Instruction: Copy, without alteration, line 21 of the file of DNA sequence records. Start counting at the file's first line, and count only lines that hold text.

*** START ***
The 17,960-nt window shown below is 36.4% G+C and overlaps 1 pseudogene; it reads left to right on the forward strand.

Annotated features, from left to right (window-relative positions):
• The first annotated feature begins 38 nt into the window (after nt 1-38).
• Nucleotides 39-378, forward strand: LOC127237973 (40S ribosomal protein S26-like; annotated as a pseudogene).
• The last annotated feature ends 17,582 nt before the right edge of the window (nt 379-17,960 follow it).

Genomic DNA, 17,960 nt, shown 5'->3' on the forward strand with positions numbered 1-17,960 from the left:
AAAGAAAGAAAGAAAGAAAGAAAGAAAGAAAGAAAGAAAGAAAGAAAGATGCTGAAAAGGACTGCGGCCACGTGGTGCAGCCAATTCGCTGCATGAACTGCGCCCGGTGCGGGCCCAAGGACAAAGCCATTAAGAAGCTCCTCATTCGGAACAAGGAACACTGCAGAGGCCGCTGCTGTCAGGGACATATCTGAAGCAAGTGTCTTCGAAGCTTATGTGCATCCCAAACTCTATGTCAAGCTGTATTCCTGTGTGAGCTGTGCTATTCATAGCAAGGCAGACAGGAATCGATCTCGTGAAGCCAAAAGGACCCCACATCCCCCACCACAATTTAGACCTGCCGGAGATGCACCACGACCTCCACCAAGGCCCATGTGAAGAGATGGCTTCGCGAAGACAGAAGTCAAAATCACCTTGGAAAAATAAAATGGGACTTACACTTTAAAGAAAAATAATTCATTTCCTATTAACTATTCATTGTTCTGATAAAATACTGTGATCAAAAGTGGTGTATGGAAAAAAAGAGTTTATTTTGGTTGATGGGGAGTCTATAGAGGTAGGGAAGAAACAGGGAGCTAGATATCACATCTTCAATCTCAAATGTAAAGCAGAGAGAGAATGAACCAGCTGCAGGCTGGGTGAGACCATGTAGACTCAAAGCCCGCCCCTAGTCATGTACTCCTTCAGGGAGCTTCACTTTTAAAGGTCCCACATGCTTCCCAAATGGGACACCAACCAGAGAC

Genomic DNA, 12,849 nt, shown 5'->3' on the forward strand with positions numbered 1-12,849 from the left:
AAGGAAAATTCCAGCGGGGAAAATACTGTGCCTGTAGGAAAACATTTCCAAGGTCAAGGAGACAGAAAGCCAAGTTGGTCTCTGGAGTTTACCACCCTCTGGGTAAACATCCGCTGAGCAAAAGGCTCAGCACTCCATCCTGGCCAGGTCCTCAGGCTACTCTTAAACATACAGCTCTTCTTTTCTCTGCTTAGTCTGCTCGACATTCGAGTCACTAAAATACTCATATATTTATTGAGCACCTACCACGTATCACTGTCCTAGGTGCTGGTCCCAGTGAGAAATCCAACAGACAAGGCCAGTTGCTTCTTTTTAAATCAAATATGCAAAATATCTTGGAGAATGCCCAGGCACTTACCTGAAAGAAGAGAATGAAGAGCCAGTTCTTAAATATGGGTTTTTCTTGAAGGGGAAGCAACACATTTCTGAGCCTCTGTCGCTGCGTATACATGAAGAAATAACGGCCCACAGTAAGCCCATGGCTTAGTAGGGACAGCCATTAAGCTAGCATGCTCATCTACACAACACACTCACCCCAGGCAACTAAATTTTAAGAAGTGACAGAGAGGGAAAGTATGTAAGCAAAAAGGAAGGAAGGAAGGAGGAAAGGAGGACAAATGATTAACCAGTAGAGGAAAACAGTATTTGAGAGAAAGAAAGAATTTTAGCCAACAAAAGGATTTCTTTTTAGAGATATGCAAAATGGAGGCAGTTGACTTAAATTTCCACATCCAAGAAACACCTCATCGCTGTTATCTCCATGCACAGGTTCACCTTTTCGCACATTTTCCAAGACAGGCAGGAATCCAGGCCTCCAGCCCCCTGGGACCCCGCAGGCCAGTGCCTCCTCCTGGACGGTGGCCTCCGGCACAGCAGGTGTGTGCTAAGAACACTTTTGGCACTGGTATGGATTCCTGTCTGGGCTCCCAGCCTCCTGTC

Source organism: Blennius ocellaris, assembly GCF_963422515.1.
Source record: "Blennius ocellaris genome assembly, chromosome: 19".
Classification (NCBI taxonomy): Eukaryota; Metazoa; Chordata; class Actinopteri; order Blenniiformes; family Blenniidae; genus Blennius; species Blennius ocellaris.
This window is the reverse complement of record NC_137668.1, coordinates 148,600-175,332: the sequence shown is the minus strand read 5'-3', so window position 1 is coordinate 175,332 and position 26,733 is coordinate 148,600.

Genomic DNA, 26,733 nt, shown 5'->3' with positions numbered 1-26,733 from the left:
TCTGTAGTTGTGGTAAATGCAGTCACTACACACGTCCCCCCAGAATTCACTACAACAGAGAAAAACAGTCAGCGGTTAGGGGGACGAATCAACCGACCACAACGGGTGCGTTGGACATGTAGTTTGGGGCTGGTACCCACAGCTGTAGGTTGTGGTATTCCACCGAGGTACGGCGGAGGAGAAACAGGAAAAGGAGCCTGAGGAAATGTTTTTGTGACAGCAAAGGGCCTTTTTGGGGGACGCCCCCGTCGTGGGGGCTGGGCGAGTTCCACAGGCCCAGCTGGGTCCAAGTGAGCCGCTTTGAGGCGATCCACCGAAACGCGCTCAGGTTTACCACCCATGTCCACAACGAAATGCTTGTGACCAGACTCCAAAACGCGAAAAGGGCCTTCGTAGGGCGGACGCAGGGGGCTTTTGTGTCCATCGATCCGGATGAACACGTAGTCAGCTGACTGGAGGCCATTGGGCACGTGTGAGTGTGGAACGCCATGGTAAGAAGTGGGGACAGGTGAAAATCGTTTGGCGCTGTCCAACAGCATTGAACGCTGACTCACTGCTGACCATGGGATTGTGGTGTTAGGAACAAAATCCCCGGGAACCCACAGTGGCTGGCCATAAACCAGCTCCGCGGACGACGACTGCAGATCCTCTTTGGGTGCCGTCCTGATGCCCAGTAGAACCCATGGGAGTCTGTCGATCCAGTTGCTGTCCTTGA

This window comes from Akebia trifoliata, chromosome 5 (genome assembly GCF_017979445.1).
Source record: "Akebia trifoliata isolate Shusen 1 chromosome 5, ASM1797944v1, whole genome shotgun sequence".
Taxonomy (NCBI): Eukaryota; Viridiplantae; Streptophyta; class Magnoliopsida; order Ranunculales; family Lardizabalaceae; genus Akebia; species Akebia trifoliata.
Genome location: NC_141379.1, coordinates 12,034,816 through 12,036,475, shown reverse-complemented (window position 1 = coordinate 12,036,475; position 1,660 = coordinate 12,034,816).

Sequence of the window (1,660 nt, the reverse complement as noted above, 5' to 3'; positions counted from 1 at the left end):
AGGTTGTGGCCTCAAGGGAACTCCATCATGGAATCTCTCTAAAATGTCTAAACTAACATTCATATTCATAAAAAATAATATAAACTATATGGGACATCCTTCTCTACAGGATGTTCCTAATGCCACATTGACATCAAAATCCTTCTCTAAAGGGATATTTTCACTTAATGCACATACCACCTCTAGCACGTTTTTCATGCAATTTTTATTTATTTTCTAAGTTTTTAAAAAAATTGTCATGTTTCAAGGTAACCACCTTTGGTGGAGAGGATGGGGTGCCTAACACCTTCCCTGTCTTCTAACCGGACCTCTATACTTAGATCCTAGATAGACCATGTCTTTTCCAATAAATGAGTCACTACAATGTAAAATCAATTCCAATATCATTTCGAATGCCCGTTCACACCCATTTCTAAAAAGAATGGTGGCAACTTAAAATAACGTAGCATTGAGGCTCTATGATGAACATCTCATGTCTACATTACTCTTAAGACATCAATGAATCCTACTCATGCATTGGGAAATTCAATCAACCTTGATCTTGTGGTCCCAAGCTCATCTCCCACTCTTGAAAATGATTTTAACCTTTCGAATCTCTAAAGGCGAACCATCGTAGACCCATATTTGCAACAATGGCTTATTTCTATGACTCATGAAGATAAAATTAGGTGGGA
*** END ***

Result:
AGGTTGTGGCCTCAAGGGAACTCCATCATGGAATCTCTCTAAAATGTCTAAACTAACATTCATATTCATAAAAAATAATATAAACTATATGGGACATCCTTCTCTACAGGATGTTCCTAATGCCACATTGACATCAAAATCCTTCTCTAAAGGGATATTTTCACTTAATGCACATACCACCTCTAGCACGTTTTTCATGCAATTTTTATTTATTTTCTAAGTTTTTAAAAAAATTGTCATGTTTCAAGGTAACCACCTTTGGTGGAGAGGATGGGGTGCCTAACACCTTCCCTGTCTTCTAACCGGACCTCTATACTTAGATCCTAGATAGACCATGTCTTTTCCAATAAATGAGTCACTACAATGTAAAATCAATTCCAATATCATTTCGAATGCCCGTTCACACCCATTTCTAAAAAGAATGGTGGCAACTTAAAATAACGTAGCATTGAGGCTCTATGATGAACATCTCATGTCTACATTACTCTTAAGACATCAATGAATCCTACTCATGCATTGGGAAATTCAATCAACCTTGATCTTGTGGTCCCAAGCTCATCTCCCACTCTTGAAAATGATTTTAACCTTTCGAATCTCTAAAGGCGAACCATCGTAGACCCATATTTGCAACAATGGCTTATTTCTATGACTCATGAAGATAAAATTAGGTGGGA